Through October, a day of reasonable weather conditions will not find the river deserted but the sparse number of regulars found on the water at this point in the year are generally courteous and are not inclined to disrupt their fellow anglers. With freedom of movement and plenty of open water assured, there is an intimacy with the river not always found in other seasons.

Although the moving portions of the Henry’s Fork attract the greatest attention internationally, the still water contributors to this famous river certainly warrant attention when the conversation turns to exceptionally large trout.

 Guides whose fishing pleasure is primarily derived vicariously from the success of their clients through most of the season frequently choose Island Park Reservoir, Henry’s Lake, or the private lake on Sheridan Ranch for a personal reconnection with fishing that often goes unattended during their prime earning months. With free time and big trout as their continual objective, these dominating human predators find fall to be a unique opportunity to apply the skills that only be described to a paying client.

It is likely that cooling water and changing light conditions trigger an instinctive response in wild trout that prepares them for the lean times when their world becomes overtaken by the frigid conditions of winter. Aggressive feeding activity that can border on gluttony becomes normal behavior as they pack on as much fat as their bodies can store. And on Henry’s Lake, for example, the right fly fished at the right depth in fall can produce almost unparalleled action with the potential for the fish of a lifetime on practically every cast. The lake can be a busy place during weekends and on warmer days but conditions from mid-October on have a way of thinning out those of weaker resolve.

 A boat provides better range but even the largest fish will cruise the shallow edges which makes wading the shoreline a practical method of fishing Henry’s Lake. Leeches, streamers, and scud patterns fished on a slow sinking line are reliable flies with suspended midge patterns on a floating line also a good fall choice.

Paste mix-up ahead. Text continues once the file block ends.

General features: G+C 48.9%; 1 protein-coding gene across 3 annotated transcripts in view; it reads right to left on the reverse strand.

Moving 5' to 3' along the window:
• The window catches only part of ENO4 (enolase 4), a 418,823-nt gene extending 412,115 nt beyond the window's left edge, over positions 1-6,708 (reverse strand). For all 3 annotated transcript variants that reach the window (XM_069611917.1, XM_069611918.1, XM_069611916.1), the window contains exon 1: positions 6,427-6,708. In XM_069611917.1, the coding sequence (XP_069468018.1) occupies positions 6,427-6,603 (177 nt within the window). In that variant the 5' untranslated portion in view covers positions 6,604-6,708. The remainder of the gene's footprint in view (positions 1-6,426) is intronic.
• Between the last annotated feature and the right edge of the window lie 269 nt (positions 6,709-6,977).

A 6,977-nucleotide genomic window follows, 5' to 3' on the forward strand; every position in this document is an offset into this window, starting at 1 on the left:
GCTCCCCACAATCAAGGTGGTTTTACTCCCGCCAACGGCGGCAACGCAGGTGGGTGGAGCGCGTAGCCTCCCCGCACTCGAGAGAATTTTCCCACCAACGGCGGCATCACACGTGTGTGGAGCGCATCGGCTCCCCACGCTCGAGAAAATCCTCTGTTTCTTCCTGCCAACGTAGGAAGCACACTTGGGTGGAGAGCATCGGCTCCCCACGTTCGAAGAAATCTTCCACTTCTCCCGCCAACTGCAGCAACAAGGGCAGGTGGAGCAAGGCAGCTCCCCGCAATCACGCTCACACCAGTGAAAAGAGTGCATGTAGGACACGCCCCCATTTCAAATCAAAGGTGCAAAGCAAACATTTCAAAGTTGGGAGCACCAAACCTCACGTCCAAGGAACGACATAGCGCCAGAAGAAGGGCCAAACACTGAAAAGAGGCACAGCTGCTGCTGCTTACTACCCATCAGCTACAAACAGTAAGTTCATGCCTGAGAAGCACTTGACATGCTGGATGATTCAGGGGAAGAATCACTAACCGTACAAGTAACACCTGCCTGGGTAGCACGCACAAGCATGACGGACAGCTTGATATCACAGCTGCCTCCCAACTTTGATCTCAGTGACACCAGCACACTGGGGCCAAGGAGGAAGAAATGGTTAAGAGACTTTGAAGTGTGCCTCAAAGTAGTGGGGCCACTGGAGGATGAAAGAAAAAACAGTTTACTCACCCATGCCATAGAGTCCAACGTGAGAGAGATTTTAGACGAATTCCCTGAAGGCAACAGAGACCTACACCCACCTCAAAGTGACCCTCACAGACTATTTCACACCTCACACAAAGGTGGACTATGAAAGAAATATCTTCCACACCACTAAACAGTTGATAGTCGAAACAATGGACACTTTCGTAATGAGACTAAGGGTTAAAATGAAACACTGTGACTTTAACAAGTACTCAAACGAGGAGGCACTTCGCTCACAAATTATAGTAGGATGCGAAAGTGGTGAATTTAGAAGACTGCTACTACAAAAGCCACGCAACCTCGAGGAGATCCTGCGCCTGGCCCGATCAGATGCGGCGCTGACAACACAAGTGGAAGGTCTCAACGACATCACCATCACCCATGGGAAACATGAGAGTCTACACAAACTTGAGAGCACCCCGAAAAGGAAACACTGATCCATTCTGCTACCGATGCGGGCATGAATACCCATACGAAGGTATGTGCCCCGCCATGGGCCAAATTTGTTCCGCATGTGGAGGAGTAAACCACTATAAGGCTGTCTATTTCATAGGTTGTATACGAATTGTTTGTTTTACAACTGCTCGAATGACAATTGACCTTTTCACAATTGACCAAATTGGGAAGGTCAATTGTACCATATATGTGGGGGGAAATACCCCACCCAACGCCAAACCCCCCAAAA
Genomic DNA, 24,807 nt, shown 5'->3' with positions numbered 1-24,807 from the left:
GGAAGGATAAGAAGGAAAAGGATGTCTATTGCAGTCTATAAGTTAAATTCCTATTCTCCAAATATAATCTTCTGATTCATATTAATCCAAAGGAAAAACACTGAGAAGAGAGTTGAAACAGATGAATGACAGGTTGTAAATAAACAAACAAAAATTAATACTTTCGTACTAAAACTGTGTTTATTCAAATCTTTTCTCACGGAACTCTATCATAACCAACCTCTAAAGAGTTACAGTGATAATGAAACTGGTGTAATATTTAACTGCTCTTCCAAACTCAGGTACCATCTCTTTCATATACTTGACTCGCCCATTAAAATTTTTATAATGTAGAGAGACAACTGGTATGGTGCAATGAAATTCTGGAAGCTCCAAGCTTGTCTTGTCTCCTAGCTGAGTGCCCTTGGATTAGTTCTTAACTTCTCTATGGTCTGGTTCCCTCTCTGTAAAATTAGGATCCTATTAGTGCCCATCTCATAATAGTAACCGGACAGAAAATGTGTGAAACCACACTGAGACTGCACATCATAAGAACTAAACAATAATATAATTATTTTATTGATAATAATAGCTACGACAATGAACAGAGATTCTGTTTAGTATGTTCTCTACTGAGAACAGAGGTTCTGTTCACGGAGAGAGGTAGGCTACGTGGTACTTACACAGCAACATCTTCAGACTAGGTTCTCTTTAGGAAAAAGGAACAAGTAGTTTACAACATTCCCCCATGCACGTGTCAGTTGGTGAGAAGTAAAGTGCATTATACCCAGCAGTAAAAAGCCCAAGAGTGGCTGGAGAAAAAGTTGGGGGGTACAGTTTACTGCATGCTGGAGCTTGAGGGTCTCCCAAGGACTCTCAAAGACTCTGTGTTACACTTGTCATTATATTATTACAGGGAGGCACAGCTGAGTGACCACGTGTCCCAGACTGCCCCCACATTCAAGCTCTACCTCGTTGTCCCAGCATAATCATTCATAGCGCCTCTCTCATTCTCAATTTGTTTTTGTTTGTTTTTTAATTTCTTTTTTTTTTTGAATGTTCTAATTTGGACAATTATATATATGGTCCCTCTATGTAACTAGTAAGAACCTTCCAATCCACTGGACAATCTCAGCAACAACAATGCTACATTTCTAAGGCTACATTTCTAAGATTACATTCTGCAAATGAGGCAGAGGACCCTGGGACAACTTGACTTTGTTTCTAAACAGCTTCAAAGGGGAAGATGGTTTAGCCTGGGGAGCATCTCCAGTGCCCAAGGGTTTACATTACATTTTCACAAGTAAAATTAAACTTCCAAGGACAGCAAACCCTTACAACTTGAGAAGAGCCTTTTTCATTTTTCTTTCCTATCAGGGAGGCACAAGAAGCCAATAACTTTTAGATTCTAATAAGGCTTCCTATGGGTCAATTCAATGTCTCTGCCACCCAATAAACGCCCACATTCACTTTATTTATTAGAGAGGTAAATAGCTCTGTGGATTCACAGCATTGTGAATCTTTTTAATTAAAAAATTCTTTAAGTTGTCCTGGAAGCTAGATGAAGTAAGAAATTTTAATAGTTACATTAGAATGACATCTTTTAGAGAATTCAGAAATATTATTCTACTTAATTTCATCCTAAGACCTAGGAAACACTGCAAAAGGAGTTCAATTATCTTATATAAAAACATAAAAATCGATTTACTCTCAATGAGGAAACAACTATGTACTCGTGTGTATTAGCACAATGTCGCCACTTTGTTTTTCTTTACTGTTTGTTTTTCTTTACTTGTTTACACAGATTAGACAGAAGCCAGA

In most years, the first signs of autumn begin to appear in late August when the Aspen begin to change color. Fall hatches and Baetis can overlap with the last of summer mayflies like PMDs, Callibaetis, and Tricos, and this will continue until night and morning temperatures regularly dip below freezing. Fishing in shirtsleeves remains common through much of September but a jacket should be kept close by as daylight hours begin to shrink.

 By early October snow can appear on any day but it is also a month when temperatures can rise into the 70’s. Even a foot or more accumulation can vanish within a day or so, but snow beyond Halloween can remain until May. Winter above 6,000 feet can easily stretch for as long as 6 months and the sanity of residents who remain can be severely tested before its end only a few weeks before Memorial Day. However, a year of abundant snowfall is like money in the bank for those who choose to call the Henry’s Fork home. It is the water that gives them life and without snow the river would not exist.